I always mixed up growing up and adulting.
As a child, I physically and mentally grew faster than most people. An average morning routine during elementary was waking up, making my own breakfast ( like eggs and tea), doing my knotty hair and getting ready for school. From elementary to middle school, my life was the beginning of a roller coaster, up and steady. I could easily multitask home and school life while making cash for babysitting.
I always had my stuff together and could and could make plans days in advanced. I focused on my physically and mentally state, but “adulting” was being physical, mentally, and emotionally ready, managing free time and work, reality and fantasy. As I got older, my responsibilities became more serious, and I realized I needed to advocate for myself. I struggled with vocalizing for myself and suffered the consequences.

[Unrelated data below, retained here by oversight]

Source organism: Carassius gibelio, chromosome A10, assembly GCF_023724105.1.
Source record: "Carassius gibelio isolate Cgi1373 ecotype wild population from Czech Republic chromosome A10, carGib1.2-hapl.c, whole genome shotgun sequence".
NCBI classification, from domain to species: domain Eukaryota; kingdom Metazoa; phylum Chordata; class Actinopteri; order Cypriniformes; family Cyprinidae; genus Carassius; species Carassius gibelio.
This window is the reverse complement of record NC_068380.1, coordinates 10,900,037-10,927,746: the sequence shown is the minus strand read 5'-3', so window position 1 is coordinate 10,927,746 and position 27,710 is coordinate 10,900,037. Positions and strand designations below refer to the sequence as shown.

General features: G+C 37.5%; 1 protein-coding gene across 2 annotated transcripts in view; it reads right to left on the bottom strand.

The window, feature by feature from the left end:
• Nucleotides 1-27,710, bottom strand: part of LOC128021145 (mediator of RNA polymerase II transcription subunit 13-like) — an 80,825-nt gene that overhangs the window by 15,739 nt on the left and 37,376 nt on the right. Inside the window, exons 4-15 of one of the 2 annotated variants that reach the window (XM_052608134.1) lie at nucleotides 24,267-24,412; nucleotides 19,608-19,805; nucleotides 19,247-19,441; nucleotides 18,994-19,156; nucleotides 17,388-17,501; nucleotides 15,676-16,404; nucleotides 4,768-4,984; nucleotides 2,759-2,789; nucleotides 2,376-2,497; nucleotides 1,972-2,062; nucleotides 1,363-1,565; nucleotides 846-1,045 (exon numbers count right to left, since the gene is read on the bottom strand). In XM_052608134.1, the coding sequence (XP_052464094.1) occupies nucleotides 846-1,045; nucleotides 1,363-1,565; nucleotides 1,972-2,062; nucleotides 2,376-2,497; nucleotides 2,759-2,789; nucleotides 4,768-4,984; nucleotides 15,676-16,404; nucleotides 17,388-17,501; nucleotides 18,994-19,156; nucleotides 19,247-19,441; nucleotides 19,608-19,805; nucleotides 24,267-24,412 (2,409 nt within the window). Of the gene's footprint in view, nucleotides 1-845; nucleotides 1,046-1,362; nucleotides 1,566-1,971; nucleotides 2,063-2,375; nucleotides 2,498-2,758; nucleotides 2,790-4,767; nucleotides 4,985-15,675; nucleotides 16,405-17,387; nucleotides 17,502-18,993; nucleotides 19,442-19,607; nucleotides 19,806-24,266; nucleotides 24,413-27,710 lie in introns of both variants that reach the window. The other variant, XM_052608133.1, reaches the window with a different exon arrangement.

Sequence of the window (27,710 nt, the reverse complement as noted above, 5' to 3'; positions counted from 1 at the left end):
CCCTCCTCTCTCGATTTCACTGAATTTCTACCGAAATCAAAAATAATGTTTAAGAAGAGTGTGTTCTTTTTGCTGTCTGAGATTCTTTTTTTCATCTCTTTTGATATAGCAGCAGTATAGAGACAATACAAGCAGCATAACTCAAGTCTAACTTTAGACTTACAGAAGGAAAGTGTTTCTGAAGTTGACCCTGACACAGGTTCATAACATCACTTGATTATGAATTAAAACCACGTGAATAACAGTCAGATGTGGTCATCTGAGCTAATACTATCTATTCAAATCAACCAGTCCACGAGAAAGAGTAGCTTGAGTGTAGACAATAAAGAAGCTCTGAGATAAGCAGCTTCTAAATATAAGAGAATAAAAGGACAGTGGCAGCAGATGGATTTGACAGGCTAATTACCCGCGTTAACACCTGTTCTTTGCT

These situations happened a lot at school, work and sometimes life in general. Starting at Minnetonka High School was a struggle for me. The curriculum was harder, the minority population was about 5 percent, and I could feel the pressure to be above average by the second day. I didn’t know anyone but decide it keep it that way because i was too scared to ask for directions. I went the first couple weeks teaching myself concepts I’ve never fully understood.
Some classes were simply harder for me, such as math and English since my district had a different way of teaching it. One day, my counselor called me down and asked if things were